Several standards emerged, each targeted for specific industries and verticals (integration contexts) and businesses invested heavily in enabling their systems for messaging using the standards they were interested in.
However a lot of companies could not afford the costs required to standards enable their IT systems. An alternative approach for B2B integration started gaining traction. B2B integration hubs emerged which supported any-to-any integration. These hubs typically operated in a per-transaction-cost model. There hubs allowed businesses to send and receive messages to multiple trading partners using their own message formats. However the hub would take care of transforming the messages to a format required by the recipient. The transformation was provided as a service. Each hub supported multiple such sender-receiver pairs and could reduce the cost of integration for any individual business (spoke system) as result of efficiency of scale. They had the expertise required for transformation and supported out of box integration for interfaces of various ERP packages that made up the IT landspace of the businesses participating in the integration. This was the B2B integration as a service. Or B2B in a SaaS model way before “SaaS” gained popularity in the post-cloud era.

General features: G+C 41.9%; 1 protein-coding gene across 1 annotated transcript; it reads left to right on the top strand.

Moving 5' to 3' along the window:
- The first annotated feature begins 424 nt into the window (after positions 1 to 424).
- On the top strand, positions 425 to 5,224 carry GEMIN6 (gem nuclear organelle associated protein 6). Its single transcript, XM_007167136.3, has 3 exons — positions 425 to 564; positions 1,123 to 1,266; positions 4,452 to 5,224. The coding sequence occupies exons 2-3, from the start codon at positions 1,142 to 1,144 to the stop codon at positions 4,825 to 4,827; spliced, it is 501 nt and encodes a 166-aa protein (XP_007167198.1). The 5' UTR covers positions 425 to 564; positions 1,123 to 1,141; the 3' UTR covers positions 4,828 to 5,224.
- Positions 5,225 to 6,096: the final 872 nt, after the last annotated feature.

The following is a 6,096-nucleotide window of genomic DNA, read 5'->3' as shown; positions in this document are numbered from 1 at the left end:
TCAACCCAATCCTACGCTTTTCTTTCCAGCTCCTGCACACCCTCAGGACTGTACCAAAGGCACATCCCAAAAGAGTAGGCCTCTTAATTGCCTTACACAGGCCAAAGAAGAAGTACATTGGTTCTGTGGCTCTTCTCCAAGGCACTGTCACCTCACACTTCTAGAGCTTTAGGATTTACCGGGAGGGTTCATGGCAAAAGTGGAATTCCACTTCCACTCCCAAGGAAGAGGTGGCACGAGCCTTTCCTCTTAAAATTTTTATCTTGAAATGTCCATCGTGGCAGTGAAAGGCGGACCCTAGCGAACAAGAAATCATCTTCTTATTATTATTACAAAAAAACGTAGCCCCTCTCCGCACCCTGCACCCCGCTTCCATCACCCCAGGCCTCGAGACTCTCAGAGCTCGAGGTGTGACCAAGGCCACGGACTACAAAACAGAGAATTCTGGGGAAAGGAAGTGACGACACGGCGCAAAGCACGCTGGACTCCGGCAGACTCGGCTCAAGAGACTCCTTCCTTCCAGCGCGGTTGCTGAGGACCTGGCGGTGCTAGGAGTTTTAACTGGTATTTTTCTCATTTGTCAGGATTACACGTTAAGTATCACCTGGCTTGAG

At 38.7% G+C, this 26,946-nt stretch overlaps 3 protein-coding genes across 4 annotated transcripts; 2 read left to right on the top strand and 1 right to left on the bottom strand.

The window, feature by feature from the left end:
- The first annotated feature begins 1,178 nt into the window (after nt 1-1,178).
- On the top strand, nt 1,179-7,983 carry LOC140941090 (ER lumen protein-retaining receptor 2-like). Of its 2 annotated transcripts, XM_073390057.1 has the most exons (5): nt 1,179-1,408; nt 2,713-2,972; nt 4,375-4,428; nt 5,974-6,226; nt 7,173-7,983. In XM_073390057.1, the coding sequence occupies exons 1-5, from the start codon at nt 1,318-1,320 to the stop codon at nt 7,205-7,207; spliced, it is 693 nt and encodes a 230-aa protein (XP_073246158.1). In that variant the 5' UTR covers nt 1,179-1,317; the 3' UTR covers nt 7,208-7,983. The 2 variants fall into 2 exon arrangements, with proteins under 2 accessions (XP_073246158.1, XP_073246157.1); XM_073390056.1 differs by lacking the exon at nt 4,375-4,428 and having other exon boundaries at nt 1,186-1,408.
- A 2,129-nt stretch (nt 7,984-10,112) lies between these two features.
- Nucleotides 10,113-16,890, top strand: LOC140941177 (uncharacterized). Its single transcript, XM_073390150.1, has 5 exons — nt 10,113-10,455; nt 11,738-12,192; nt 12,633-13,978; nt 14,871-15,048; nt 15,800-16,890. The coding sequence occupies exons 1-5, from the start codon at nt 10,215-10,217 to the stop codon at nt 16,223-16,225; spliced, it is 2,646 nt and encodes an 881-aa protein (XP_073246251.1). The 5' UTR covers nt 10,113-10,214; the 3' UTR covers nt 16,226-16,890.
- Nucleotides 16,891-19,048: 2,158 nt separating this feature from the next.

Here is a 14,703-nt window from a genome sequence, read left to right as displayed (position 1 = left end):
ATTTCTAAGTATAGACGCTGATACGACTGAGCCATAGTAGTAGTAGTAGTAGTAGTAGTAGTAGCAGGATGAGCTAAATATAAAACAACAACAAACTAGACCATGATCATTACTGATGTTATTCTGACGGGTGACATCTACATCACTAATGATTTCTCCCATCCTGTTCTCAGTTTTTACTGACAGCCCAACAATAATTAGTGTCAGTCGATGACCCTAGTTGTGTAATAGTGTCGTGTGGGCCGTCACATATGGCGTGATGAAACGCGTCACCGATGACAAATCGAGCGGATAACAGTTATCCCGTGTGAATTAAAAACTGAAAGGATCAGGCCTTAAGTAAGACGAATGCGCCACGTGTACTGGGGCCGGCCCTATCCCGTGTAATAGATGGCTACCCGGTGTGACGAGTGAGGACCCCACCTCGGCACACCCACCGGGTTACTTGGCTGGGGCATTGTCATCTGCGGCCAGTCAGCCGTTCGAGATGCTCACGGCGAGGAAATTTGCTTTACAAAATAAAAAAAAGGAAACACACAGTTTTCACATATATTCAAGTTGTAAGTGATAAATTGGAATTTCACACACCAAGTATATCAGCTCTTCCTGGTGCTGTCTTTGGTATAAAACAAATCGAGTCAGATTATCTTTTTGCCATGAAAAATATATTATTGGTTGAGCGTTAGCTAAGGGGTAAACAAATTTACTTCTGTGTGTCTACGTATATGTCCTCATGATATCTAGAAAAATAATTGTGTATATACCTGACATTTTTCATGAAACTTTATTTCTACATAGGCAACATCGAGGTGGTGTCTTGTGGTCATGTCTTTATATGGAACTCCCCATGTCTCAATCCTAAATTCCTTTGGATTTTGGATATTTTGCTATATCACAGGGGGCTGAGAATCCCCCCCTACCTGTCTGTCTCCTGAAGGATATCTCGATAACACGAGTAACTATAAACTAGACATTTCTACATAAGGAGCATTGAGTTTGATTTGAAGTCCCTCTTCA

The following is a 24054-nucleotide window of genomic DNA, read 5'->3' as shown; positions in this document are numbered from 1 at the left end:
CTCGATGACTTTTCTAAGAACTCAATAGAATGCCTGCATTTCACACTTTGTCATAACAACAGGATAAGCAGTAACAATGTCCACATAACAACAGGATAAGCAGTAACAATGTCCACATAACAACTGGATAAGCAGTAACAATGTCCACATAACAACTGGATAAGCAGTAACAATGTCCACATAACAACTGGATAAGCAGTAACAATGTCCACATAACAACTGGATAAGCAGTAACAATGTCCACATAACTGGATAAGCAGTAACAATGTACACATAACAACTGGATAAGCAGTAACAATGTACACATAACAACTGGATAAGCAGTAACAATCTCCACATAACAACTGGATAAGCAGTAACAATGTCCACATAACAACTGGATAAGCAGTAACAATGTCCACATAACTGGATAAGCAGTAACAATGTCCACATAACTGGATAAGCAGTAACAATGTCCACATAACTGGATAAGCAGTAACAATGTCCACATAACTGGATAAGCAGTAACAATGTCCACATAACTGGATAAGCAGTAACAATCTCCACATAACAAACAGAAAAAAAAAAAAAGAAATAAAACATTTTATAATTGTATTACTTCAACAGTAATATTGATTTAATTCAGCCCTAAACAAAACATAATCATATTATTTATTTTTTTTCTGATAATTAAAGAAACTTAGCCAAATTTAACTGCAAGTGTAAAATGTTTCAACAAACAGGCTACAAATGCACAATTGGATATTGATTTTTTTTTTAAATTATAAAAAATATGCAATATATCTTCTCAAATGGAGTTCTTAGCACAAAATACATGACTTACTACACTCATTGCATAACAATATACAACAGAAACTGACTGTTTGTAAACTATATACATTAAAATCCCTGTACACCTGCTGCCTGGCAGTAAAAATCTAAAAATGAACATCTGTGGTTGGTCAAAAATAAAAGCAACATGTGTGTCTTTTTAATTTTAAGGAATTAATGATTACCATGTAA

The shared database approach also gained some transaction. Instead of each business exchanging messages every other business global virtual database could be updated with a shared information – and subscribers good fetch relevant information from this shared information source. This option works only when there is common information that is of use by multiple subscribers (e.g. product, symbol or catalog information) but not for information that is used by just 1 or 2 parties (e.g. orders, invoices). The GS1 driven global product data hub is a leading example of how a shared database can be used to solve certain B2B integration requirements. You still required all the businesses which needed to update or read this shared database to support the common API exposed by the shared database. So standard based messages were still needed.